One of the major obstacles to axonal regeneration in the adult CNS is inhibitors associated with myelin, such as MAG. However, axonal growth can be encouraged in an inhibitory environment both in culture and in vivo if the neuronal cAMP levels are elevated, either with analogues such as db cAMP or by priming neurons with neurotrophins. One situation where spontaneous CNS axon regeneration does occur is of dorsal root ganglion axons if the peripheral branch of the same neuron, the dorsal root ganglion (DRG) neuron, is lesioned one week before - the conditioning lesion (CL) effect, which is cAMP dependent. Both the cAMP and the CL effects are dependent on transcription and one gen that is up-regulated is for the enzyme Arginase I (Arg I), which is key in the synthesis of polyamines. The polyamine, spermidine, can overcome inhibition by MAG in culture and promotes optic nerve regeneration in vivo. Furthermore, spermidine promotes regeneration by activating the kinase CDK5 by hypusinating the eukaryotic initiation factor 5A (eIF5A), resulting in an increase in translation of the CDK5 activator p35.
In Aim 1 a the CDK5 substrates that are activated in response to polyamine will be identified and characterized for their role in overcoming inhibition and promoting regeneration in vivo.
Aim 1 b will address the cross-talk between the neurotrophin and MAG signaling pathway, focusing on the ability of MAG to block the activation of the small GTPase, Rap1, by neurotrophin. Strong preliminary data suggest that both the cAMP and CL effects require local translation in the axon to promote regeneration in an inhibitory environment.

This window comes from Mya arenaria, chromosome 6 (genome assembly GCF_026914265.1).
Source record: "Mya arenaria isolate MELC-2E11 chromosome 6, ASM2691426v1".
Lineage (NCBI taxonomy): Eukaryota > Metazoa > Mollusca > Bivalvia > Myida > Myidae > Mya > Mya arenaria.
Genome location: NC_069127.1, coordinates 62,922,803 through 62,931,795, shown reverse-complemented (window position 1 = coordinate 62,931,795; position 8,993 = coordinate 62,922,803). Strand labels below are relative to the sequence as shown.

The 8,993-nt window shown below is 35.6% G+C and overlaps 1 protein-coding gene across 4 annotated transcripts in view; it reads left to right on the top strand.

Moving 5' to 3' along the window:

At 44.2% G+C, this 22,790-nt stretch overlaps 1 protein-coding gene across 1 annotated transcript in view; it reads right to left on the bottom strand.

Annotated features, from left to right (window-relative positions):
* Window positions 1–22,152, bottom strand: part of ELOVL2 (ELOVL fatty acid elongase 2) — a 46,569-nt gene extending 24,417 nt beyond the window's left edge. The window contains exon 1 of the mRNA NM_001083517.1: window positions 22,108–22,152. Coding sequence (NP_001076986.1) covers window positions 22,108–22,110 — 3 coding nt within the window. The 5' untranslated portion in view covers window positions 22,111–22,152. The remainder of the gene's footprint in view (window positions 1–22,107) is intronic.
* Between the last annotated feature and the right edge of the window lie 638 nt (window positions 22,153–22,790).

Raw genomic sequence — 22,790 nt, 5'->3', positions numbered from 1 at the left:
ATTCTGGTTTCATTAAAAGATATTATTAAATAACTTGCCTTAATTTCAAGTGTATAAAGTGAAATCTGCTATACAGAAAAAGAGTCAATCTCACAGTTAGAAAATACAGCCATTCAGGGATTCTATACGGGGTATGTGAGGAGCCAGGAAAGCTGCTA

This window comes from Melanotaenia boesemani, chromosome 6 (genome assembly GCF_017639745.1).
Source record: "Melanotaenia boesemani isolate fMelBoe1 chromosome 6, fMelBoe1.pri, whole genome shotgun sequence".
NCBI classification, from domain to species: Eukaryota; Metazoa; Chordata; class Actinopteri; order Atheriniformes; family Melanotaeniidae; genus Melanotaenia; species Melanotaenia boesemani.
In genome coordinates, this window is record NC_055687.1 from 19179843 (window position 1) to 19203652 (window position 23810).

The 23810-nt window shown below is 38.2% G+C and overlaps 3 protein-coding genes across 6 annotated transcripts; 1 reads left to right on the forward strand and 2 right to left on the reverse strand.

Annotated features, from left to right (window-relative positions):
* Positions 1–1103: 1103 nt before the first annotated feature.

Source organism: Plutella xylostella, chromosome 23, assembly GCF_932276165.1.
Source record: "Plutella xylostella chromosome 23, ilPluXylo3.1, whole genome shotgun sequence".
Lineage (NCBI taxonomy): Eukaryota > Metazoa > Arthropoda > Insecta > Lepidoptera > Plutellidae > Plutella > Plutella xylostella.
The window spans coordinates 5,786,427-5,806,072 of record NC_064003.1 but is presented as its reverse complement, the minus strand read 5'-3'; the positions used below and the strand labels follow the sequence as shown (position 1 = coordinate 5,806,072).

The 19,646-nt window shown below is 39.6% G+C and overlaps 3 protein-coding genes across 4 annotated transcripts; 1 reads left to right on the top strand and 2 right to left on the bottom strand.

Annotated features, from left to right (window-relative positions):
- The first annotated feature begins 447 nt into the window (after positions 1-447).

In Aim 2 mRNA and microRNAs that increase in the processes after both a CL and treatment with db cAMP will be identified.
In Aim 3 those mRNAs and microRNAs that increase after both conditions will be characterized (over-expression, knock-down) for a possible role in promoting regeneration in the presence of MAG in culture and in promoting regeneration in vivo. Through the experiments described in this proposal not only will our understanding be advanced of the mechanism of action of agents known to promote regeneration in vivo but novel agents will be identified. This in turn will reveal novel targets for intervention and drug development to promote axonal regeneration in vivo.

Public Health Relevance

The identification of novels agents/mechanisms that promote axonal regeneration will reveal novel targets for therapeutic intervention and drug development to promote axonal regeneration in humans.

National Institute of Health (NIH)
National Institute of Neurological Disorders and Stroke (NINDS)
Research Project (R01)
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Neurodifferentiation, Plasticity, and Regeneration Study Section (NDPR)
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Jakeman, Lyn B
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Hunter College
Schools of Arts and Sciences
New York
United States
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